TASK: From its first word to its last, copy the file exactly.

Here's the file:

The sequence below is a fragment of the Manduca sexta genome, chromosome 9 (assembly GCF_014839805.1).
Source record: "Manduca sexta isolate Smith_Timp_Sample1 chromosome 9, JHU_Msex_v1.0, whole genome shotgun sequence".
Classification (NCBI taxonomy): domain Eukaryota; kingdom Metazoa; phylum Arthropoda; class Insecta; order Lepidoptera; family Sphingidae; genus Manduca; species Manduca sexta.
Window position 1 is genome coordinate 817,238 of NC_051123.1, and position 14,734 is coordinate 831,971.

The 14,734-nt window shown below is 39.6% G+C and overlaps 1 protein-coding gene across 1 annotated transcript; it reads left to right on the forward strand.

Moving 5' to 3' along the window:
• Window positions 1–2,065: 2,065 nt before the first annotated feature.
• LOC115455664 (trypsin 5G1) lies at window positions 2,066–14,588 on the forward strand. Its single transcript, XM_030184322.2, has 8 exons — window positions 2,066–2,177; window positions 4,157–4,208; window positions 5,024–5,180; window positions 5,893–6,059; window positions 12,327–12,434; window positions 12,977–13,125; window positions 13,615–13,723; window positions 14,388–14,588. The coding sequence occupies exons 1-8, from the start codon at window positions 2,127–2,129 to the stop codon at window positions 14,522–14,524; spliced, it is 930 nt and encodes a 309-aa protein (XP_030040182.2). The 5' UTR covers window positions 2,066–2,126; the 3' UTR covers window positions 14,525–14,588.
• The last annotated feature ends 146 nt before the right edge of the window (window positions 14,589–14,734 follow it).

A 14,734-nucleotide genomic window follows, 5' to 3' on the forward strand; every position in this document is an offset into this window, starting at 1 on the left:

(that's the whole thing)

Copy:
The sequence below is a fragment of the Manduca sexta genome, chromosome 9 (assembly GCF_014839805.1).
Source record: "Manduca sexta isolate Smith_Timp_Sample1 chromosome 9, JHU_Msex_v1.0, whole genome shotgun sequence".
Classification (NCBI taxonomy): domain Eukaryota; kingdom Metazoa; phylum Arthropoda; class Insecta; order Lepidoptera; family Sphingidae; genus Manduca; species Manduca sexta.
Window position 1 is genome coordinate 817,238 of NC_051123.1, and position 14,734 is coordinate 831,971.

The 14,734-nt window shown below is 39.6% G+C and overlaps 1 protein-coding gene across 1 annotated transcript; it reads left to right on the forward strand.

Moving 5' to 3' along the window:
• Window positions 1–2,065: 2,065 nt before the first annotated feature.
• LOC115455664 (trypsin 5G1) lies at window positions 2,066–14,588 on the forward strand. Its single transcript, XM_030184322.2, has 8 exons — window positions 2,066–2,177; window positions 4,157–4,208; window positions 5,024–5,180; window positions 5,893–6,059; window positions 12,327–12,434; window positions 12,977–13,125; window positions 13,615–13,723; window positions 14,388–14,588. The coding sequence occupies exons 1-8, from the start codon at window positions 2,127–2,129 to the stop codon at window positions 14,522–14,524; spliced, it is 930 nt and encodes a 309-aa protein (XP_030040182.2). The 5' UTR covers window positions 2,066–2,126; the 3' UTR covers window positions 14,525–14,588.
• The last annotated feature ends 146 nt before the right edge of the window (window positions 14,589–14,734 follow it).

A 14,734-nucleotide genomic window follows, 5' to 3' on the forward strand; every position in this document is an offset into this window, starting at 1 on the left: